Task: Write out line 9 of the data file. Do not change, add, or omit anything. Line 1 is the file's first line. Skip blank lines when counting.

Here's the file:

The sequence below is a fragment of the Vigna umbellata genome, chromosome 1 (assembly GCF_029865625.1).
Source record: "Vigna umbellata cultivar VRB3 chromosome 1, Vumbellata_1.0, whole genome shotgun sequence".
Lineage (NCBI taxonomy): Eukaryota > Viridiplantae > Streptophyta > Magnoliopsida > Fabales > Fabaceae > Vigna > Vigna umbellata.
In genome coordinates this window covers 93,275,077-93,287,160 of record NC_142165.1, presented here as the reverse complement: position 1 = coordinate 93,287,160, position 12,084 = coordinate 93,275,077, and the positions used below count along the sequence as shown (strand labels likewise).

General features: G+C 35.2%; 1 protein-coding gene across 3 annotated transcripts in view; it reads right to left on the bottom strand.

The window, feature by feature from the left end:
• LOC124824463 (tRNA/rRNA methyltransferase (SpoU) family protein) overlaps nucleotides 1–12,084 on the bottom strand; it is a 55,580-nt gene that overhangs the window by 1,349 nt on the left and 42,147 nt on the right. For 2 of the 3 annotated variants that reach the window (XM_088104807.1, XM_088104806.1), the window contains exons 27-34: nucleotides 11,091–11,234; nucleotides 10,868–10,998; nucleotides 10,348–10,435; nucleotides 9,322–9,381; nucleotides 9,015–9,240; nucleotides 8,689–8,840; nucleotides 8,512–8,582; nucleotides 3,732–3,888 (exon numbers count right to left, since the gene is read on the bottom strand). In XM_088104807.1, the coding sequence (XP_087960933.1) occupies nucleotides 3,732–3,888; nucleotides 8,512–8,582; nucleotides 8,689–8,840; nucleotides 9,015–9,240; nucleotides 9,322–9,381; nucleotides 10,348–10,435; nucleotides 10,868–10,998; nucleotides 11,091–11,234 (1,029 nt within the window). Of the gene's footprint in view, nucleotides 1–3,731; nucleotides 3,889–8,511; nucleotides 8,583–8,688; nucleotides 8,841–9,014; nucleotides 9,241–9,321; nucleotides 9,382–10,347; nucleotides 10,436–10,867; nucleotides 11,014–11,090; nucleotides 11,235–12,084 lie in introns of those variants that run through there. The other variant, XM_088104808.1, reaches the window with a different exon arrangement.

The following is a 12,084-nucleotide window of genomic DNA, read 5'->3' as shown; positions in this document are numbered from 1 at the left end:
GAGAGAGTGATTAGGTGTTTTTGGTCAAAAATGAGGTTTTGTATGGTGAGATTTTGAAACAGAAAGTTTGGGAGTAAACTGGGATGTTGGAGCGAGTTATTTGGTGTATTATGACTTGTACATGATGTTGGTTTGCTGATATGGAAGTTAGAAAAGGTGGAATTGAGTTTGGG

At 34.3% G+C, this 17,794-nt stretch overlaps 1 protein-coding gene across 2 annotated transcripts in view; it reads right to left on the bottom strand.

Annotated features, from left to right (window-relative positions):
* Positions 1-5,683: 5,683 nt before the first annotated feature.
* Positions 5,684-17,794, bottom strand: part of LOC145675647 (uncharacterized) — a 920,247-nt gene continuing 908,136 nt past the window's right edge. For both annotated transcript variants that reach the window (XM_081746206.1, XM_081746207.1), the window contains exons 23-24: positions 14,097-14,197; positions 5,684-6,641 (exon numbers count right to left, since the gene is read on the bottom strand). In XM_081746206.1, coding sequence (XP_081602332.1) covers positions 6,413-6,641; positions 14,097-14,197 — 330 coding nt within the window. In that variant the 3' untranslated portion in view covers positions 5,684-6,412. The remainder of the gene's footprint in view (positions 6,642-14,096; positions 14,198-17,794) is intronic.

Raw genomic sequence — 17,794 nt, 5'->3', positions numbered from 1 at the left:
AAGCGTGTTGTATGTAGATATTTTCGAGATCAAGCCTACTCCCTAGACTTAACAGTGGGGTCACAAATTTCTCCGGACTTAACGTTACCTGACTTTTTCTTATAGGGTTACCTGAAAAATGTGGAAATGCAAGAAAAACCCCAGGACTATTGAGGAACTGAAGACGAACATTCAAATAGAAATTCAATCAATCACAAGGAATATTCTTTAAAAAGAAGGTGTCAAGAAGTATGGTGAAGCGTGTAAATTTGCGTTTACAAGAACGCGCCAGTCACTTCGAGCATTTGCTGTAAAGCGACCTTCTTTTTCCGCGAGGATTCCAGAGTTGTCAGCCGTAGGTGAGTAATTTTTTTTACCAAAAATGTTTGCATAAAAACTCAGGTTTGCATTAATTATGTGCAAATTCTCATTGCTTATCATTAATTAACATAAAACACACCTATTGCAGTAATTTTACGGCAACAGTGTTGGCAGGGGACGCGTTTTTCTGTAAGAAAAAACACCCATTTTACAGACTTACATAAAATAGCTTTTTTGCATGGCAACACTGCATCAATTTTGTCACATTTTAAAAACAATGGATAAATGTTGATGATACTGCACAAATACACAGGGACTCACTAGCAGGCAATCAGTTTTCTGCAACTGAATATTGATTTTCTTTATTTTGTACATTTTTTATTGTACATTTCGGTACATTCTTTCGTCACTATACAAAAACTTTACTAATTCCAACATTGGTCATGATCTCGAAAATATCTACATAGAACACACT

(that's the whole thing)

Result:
GAGAGAGTGATTAGGTGTTTTTGGTCAAAAATGAGGTTTTGTATGGTGAGATTTTGAAACAGAAAGTTTGGGAGTAAACTGGGATGTTGGAGCGAGTTATTTGGTGTATTATGACTTGTACATGATGTTGGTTTGCTGATATGGAAGTTAGAAAAGGTGGAATTGAGTTTGGG